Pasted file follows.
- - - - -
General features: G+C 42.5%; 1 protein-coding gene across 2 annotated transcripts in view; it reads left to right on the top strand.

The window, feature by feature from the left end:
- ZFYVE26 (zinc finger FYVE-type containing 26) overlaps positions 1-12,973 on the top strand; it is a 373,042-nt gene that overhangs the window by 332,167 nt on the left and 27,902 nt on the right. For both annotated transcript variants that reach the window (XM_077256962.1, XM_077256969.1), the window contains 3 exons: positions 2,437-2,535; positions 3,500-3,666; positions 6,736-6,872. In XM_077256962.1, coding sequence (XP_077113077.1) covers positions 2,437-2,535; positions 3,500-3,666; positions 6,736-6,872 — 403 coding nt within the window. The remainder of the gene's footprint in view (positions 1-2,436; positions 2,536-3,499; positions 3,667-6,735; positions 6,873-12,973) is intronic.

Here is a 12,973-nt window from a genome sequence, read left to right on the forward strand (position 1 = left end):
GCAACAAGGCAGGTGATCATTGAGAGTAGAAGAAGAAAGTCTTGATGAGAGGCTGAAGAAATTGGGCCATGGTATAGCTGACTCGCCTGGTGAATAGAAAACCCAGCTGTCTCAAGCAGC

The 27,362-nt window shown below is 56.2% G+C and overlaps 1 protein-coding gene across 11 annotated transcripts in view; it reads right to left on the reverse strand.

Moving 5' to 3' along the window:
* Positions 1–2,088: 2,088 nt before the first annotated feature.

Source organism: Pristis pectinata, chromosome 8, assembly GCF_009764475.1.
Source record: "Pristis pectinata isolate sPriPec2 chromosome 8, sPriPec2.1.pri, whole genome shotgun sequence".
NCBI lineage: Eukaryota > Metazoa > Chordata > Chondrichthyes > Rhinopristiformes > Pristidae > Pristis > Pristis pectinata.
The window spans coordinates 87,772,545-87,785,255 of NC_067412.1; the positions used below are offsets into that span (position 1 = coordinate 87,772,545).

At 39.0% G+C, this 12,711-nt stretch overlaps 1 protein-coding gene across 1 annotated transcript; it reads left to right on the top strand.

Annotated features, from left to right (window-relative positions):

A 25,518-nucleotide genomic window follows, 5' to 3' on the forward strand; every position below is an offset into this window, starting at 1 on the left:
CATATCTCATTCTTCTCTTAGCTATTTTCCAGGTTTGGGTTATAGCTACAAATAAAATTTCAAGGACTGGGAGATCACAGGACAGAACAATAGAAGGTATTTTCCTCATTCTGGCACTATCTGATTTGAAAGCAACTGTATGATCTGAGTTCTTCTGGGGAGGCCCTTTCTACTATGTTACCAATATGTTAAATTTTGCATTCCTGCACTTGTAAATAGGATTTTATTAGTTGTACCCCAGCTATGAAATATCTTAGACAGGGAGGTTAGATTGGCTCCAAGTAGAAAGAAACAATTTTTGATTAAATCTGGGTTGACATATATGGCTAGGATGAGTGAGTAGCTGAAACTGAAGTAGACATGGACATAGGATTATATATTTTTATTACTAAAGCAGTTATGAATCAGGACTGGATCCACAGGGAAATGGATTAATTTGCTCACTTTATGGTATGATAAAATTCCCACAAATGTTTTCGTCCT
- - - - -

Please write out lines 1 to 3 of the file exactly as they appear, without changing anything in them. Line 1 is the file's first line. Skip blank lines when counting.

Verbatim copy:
General features: G+C 42.5%; 1 protein-coding gene across 2 annotated transcripts in view; it reads left to right on the top strand.

The window, feature by feature from the left end:
- ZFYVE26 (zinc finger FYVE-type containing 26) overlaps positions 1-12,973 on the top strand; it is a 373,042-nt gene that overhangs the window by 332,167 nt on the left and 27,902 nt on the right. For both annotated transcript variants that reach the window (XM_077256962.1, XM_077256969.1), the window contains 3 exons: positions 2,437-2,535; positions 3,500-3,666; positions 6,736-6,872. In XM_077256962.1, coding sequence (XP_077113077.1) covers positions 2,437-2,535; positions 3,500-3,666; positions 6,736-6,872 — 403 coding nt within the window. The remainder of the gene's footprint in view (positions 1-2,436; positions 2,536-3,499; positions 3,667-6,735; positions 6,873-12,973) is intronic.